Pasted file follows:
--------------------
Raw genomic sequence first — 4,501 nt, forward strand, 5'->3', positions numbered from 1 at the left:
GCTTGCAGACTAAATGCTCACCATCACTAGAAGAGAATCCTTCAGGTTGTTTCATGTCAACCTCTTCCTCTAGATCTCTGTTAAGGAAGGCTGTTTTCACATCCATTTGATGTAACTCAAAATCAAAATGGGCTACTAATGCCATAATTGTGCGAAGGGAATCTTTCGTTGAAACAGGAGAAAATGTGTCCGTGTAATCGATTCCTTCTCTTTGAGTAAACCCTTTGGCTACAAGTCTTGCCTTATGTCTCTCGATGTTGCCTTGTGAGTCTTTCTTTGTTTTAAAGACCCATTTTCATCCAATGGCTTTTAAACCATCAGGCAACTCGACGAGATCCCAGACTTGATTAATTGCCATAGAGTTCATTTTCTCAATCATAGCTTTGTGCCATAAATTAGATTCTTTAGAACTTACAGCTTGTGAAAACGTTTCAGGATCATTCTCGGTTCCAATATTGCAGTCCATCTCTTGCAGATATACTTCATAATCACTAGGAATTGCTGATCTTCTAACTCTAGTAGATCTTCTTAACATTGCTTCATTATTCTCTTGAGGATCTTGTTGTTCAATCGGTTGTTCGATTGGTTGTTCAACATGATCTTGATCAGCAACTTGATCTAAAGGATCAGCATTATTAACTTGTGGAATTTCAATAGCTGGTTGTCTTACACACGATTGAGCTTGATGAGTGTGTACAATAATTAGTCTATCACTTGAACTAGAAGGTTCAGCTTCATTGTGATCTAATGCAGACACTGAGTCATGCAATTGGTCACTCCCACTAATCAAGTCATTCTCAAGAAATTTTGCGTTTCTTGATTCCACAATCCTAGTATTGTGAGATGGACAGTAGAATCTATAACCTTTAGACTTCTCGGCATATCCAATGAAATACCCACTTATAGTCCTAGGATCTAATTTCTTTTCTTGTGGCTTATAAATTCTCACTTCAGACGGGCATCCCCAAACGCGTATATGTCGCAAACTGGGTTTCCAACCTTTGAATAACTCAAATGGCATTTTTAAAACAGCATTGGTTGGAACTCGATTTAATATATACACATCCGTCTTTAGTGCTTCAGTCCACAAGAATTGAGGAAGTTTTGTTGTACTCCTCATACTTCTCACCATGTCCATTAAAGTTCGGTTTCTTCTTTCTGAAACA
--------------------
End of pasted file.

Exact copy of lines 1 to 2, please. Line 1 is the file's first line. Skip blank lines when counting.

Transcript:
Raw genomic sequence first — 4,501 nt, forward strand, 5'->3', positions numbered from 1 at the left:
GCTTGCAGACTAAATGCTCACCATCACTAGAAGAGAATCCTTCAGGTTGTTTCATGTCAACCTCTTCCTCTAGATCTCTGTTAAGGAAGGCTGTTTTCACATCCATTTGATGTAACTCAAAATCAAAATGGGCTACTAATGCCATAATTGTGCGAAGGGAATCTTTCGTTGAAACAGGAGAAAATGTGTCCGTGTAATCGATTCCTTCTCTTTGAGTAAACCCTTTGGCTACAAGTCTTGCCTTATGTCTCTCGATGTTGCCTTGTGAGTCTTTCTTTGTTTTAAAGACCCATTTTCATCCAATGGCTTTTAAACCATCAGGCAACTCGACGAGATCCCAGACTTGATTAATTGCCATAGAGTTCATTTTCTCAATCATAGCTTTGTGCCATAAATTAGATTCTTTAGAACTTACAGCTTGTGAAAACGTTTCAGGATCATTCTCGGTTCCAATATTGCAGTCCATCTCTTGCAGATATACTTCATAATCACTAGGAATTGCTGATCTTCTAACTCTAGTAGATCTTCTTAACATTGCTTCATTATTCTCTTGAGGATCTTGTTGTTCAATCGGTTGTTCGATTGGTTGTTCAACATGATCTTGATCAGCAACTTGATCTAAAGGATCAGCATTATTAACTTGTGGAATTTCAATAGCTGGTTGTCTTACACACGATTGAGCTTGATGAGTGTGTACAATAATTAGTCTATCACTTGAACTAGAAGGTTCAGCTTCATTGTGATCTAATGCAGACACTGAGTCATGCAATTGGTCACTCCCACTAATCAAGTCATTCTCAAGAAATTTTGCGTTTCTTGATTCCACAATCCTAGTATTGTGAGATGGACAGTAGAATCTATAACCTTTAGACTTCTCGGCATATCCAATGAAATACCCACTTATAGTCCTAGGATCTAATTTCTTTTCTTGTGGCTTATAAATTCTCACTTCAGACGGGCATCCCCAAACGCGTATATGTCGCAAACTGGGTTTCCAACCTTTGAATAACTCAAATGGCATTTTTAAAACAGCATTGGTTGGAACTCGATTTAATATATACACATCCGTCTTTAGTGCTTCAGTCCACAAGAATTGAGGAAGTTTTGTTGTACTCCTCATACTTCTCACCATGTCCATTAAAGTTCGGTTTCTTCTTTCTGAAACA